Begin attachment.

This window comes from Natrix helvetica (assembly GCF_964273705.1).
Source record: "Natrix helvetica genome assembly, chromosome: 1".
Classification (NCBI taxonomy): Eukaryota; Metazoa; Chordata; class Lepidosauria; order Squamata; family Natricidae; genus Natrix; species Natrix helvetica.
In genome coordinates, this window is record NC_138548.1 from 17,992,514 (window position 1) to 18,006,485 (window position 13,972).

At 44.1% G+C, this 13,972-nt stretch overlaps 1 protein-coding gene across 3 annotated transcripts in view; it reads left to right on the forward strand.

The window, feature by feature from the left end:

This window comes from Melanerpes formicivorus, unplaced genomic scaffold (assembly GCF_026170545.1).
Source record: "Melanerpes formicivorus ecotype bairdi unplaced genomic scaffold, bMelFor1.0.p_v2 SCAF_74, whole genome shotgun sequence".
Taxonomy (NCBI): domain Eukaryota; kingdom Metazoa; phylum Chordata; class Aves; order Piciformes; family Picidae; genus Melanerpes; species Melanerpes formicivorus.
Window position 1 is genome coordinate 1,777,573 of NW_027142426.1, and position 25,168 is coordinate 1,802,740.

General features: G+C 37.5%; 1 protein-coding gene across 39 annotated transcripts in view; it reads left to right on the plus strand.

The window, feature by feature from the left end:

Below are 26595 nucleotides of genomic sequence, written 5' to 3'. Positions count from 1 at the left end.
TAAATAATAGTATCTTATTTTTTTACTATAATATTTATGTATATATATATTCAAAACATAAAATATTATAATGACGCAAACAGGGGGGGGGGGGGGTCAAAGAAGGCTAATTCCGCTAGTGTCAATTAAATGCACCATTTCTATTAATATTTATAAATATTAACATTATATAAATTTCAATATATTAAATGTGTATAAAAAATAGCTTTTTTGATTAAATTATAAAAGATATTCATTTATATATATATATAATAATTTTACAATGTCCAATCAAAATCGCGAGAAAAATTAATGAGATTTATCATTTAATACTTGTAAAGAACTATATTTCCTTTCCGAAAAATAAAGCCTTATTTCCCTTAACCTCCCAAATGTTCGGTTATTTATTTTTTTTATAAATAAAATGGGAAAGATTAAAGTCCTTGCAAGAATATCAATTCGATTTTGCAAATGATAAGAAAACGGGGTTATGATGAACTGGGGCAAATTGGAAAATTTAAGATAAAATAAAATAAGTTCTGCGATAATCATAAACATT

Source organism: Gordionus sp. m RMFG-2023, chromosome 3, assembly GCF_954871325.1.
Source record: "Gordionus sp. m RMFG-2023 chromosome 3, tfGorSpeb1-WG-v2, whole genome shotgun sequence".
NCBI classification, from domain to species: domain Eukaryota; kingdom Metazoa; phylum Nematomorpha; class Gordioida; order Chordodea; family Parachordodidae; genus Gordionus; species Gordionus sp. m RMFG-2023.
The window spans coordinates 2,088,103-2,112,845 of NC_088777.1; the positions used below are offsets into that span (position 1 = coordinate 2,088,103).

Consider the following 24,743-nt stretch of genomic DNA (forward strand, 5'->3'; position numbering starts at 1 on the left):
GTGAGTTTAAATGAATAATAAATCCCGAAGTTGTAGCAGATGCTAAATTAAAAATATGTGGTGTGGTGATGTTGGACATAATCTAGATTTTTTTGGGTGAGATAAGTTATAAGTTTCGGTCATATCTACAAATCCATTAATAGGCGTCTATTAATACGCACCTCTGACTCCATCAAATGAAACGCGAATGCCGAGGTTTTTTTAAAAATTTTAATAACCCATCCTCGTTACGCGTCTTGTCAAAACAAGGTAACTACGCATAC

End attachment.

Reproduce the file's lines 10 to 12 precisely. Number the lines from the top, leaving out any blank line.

Window position 1 is genome coordinate 1,777,573 of NW_027142426.1, and position 25,168 is coordinate 1,802,740.

General features: G+C 37.5%; 1 protein-coding gene across 39 annotated transcripts in view; it reads left to right on the plus strand.

The window, feature by feature from the left end: